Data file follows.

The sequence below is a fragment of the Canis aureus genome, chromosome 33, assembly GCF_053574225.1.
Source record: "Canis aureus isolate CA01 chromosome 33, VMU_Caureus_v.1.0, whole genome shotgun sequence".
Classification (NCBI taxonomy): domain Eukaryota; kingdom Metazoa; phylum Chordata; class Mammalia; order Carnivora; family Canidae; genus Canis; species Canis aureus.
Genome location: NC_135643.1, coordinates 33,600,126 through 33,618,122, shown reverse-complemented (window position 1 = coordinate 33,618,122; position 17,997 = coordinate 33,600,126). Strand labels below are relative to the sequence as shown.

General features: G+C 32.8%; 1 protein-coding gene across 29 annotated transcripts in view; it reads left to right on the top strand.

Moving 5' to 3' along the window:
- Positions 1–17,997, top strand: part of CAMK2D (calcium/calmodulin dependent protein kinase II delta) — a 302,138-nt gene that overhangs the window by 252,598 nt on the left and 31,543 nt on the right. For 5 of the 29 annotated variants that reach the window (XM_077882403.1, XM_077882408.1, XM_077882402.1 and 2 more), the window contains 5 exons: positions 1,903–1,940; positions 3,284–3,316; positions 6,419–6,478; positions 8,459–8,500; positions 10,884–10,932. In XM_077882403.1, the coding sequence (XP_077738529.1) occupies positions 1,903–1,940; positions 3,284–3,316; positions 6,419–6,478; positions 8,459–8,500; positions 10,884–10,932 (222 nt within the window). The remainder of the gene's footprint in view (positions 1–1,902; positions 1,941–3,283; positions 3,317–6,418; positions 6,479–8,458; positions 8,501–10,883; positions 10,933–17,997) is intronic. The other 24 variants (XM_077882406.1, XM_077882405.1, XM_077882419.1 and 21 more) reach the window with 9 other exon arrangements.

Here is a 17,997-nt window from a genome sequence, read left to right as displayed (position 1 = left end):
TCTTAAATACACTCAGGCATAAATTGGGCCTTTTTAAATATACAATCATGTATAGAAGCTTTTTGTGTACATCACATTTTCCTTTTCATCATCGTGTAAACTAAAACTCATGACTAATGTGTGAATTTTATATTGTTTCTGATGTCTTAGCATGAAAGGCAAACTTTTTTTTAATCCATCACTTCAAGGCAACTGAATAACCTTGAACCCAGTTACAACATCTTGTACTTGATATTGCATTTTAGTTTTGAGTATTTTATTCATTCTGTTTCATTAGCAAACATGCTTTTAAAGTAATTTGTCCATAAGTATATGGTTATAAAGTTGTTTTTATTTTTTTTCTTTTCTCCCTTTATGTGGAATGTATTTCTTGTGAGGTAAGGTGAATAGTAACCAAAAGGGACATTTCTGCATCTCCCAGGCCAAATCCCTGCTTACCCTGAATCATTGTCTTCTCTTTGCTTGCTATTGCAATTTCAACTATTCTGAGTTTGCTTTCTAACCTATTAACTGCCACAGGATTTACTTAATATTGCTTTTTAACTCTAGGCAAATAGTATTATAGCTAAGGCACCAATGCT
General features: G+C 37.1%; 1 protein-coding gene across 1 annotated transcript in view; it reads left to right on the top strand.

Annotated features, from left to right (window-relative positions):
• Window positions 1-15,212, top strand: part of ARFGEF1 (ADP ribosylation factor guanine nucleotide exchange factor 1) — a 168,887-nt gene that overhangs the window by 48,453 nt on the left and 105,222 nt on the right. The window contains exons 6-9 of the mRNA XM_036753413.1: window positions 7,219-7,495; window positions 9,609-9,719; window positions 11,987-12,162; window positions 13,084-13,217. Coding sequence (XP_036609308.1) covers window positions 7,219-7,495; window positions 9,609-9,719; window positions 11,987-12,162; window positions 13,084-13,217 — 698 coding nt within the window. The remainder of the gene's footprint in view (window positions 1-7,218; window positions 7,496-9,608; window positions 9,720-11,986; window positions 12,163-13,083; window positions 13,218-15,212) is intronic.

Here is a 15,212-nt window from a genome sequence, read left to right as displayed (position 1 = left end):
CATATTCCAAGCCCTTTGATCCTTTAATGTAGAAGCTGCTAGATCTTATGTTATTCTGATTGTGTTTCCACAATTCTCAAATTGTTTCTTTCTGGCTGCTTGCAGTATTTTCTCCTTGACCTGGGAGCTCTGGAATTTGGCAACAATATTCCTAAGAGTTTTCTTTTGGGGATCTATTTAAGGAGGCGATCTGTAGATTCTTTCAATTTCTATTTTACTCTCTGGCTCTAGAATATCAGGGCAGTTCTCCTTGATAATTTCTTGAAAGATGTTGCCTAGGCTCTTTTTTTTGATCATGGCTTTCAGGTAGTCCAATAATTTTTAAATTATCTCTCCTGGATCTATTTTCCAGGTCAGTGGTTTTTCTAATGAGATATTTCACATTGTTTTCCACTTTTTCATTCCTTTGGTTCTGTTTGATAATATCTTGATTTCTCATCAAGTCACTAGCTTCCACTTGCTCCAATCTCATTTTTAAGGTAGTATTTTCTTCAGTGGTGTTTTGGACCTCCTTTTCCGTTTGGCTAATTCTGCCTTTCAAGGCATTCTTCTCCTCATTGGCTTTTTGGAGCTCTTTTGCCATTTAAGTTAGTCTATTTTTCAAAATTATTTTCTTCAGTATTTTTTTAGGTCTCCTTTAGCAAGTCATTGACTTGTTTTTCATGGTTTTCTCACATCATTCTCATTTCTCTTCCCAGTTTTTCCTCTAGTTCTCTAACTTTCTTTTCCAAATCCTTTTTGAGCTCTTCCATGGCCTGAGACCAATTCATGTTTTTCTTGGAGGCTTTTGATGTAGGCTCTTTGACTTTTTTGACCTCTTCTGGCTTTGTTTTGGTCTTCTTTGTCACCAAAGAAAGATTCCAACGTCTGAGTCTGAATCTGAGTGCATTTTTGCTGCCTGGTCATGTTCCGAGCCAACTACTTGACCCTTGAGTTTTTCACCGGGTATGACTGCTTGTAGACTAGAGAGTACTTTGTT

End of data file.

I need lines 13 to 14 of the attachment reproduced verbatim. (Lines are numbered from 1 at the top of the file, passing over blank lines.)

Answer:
Here is a 15,212-nt window from a genome sequence, read left to right as displayed (position 1 = left end):
CATATTCCAAGCCCTTTGATCCTTTAATGTAGAAGCTGCTAGATCTTATGTTATTCTGATTGTGTTTCCACAATTCTCAAATTGTTTCTTTCTGGCTGCTTGCAGTATTTTCTCCTTGACCTGGGAGCTCTGGAATTTGGCAACAATATTCCTAAGAGTTTTCTTTTGGGGATCTATTTAAGGAGGCGATCTGTAGATTCTTTCAATTTCTATTTTACTCTCTGGCTCTAGAATATCAGGGCAGTTCTCCTTGATAATTTCTTGAAAGATGTTGCCTAGGCTCTTTTTTTTGATCATGGCTTTCAGGTAGTCCAATAATTTTTAAATTATCTCTCCTGGATCTATTTTCCAGGTCAGTGGTTTTTCTAATGAGATATTTCACATTGTTTTCCACTTTTTCATTCCTTTGGTTCTGTTTGATAATATCTTGATTTCTCATCAAGTCACTAGCTTCCACTTGCTCCAATCTCATTTTTAAGGTAGTATTTTCTTCAGTGGTGTTTTGGACCTCCTTTTCCGTTTGGCTAATTCTGCCTTTCAAGGCATTCTTCTCCTCATTGGCTTTTTGGAGCTCTTTTGCCATTTAAGTTAGTCTATTTTTCAAAATTATTTTCTTCAGTATTTTTTTAGGTCTCCTTTAGCAAGTCATTGACTTGTTTTTCATGGTTTTCTCACATCATTCTCATTTCTCTTCCCAGTTTTTCCTCTAGTTCTCTAACTTTCTTTTCCAAATCCTTTTTGAGCTCTTCCATGGCCTGAGACCAATTCATGTTTTTCTTGGAGGCTTTTGATGTAGGCTCTTTGACTTTTTTGACCTCTTCTGGCTTTGTTTTGGTCTTCTTTGTCACCAAAGAAAGATTCCAACGTCTGAGTCTGAATCTGAGTGCATTTTTGCTGCCTGGTCATGTTCCGAGCCAACTACTTGACCCTTGAGTTTTTCACCGGGTATGACTGCTTGTAGACTAGAGAGTACTTTGTT